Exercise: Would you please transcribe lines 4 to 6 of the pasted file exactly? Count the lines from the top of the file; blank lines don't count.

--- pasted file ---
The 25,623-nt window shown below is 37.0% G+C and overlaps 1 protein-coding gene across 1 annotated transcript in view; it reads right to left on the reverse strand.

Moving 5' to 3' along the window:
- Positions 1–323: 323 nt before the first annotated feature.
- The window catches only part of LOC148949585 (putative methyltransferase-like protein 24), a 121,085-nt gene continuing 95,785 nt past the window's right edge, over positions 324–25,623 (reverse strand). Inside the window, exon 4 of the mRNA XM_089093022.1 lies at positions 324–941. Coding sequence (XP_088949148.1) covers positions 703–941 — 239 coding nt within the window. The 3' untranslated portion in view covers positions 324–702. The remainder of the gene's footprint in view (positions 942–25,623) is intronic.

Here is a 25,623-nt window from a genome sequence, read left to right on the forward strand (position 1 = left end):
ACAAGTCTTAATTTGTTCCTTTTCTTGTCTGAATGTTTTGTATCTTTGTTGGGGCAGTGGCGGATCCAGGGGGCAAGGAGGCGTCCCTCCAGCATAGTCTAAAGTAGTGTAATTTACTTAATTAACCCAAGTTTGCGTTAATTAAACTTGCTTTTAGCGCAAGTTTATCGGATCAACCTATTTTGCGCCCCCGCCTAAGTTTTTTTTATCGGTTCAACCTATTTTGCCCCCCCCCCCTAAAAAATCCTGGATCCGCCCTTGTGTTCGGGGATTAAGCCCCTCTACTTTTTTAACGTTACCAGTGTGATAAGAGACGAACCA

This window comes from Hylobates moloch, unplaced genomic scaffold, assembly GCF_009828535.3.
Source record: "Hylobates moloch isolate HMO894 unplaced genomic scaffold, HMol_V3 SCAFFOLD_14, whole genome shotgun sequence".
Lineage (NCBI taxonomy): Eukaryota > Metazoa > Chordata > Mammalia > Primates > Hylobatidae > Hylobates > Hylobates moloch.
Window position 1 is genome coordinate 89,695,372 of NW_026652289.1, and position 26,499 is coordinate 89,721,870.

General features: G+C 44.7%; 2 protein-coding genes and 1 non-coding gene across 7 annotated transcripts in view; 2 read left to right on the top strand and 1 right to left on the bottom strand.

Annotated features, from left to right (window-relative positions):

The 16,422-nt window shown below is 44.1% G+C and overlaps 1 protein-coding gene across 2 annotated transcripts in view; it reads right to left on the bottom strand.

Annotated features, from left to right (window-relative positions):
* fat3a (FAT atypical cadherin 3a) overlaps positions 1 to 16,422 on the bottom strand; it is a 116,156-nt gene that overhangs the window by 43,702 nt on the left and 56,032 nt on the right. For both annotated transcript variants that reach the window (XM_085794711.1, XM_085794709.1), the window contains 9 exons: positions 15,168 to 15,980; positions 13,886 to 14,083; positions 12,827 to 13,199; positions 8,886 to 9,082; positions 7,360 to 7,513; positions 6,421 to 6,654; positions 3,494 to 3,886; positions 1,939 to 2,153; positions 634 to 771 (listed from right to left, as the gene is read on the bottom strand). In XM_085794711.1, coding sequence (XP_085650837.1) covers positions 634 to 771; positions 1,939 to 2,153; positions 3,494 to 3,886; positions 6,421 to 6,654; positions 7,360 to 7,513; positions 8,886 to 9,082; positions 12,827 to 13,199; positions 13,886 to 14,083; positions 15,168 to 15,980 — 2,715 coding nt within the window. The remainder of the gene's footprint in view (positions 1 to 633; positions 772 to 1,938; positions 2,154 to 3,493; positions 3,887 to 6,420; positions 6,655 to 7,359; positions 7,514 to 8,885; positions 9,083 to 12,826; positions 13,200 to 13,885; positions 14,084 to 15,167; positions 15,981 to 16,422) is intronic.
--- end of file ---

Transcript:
- The window catches only part of LOC148949585 (putative methyltransferase-like protein 24), a 121,085-nt gene continuing 95,785 nt past the window's right edge, over positions 324–25,623 (reverse strand). Inside the window, exon 4 of the mRNA XM_089093022.1 lies at positions 324–941. Coding sequence (XP_088949148.1) covers positions 703–941 — 239 coding nt within the window. The 3' untranslated portion in view covers positions 324–702. The remainder of the gene's footprint in view (positions 942–25,623) is intronic.

Here is a 25,623-nt window from a genome sequence, read left to right on the forward strand (position 1 = left end):
ACAAGTCTTAATTTGTTCCTTTTCTTGTCTGAATGTTTTGTATCTTTGTTGGGGCAGTGGCGGATCCAGGGGGCAAGGAGGCGTCCCTCCAGCATAGTCTAAAGTAGTGTAATTTACTTAATTAACCCAAGTTTGCGTTAATTAAACTTGCTTTTAGCGCAAGTTTATCGGATCAACCTATTTTGCGCCCCCGCCTAAGTTTTTTTTATCGGTTCAACCTATTTTGCCCCCCCCCCCTAAAAAATCCTGGATCCGCCCTTGTGTTCGGGGATTAAGCCCCTCTACTTTTTTAACGTTACCAGTGTGATAAGAGACGAACCA